A penetrating injury from shrapnel is a serious obstacle in overcoming battlefield wounds that can ultimately lead to death. Given the high mortality rates due to hemorrhaging, there is an unmet need to quickly self-administer materials that prevent fatality due to excessive blood loss.
With a gelling agent commonly used in preparing pastries, researchers have successfully fabricated an injectable bandage to stop bleeding and promote wound healing. The researchers use kappa-carrageenan and nanosilicates to form injectable hydrogels to promote hemostasis (the process to stop bleeding) and facilitate wound healing via a controlled release of therapeutics.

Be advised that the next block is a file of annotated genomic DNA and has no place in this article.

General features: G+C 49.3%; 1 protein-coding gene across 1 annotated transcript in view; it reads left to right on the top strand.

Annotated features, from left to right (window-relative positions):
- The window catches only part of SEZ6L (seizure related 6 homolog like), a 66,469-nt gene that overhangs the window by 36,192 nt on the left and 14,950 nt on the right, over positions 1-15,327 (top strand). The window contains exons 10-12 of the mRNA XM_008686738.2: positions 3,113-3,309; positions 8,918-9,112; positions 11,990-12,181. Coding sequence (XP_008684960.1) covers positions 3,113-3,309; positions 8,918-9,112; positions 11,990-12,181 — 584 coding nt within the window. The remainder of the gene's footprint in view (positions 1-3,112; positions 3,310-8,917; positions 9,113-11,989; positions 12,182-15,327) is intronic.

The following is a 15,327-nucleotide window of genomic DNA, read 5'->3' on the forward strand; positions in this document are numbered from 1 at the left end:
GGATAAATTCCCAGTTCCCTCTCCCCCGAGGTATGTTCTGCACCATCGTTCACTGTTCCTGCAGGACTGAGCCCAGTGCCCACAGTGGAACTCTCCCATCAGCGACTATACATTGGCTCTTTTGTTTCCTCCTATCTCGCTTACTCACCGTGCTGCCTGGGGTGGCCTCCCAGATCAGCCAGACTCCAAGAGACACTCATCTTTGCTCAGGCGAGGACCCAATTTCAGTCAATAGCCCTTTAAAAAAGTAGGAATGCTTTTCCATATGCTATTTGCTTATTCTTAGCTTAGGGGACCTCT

The study uses a commonly used thickening agent known as kappa-carrageenan, obtained from seaweed, to design injectable hydrogels. Hydrogels are a 3D water swollen polymer network, similar to Jell-O, simulating the structure of human tissues.
When kappa-carrageenan is mixed with clay-based nanoparticles, injectable gelatin is obtained. The charged characteristics of clay-based nanoparticles provide hemostatic ability to the hydrogels. Specifically, plasma protein and platelets form blood adsorption on the gel surface and trigger a blood clotting cascade.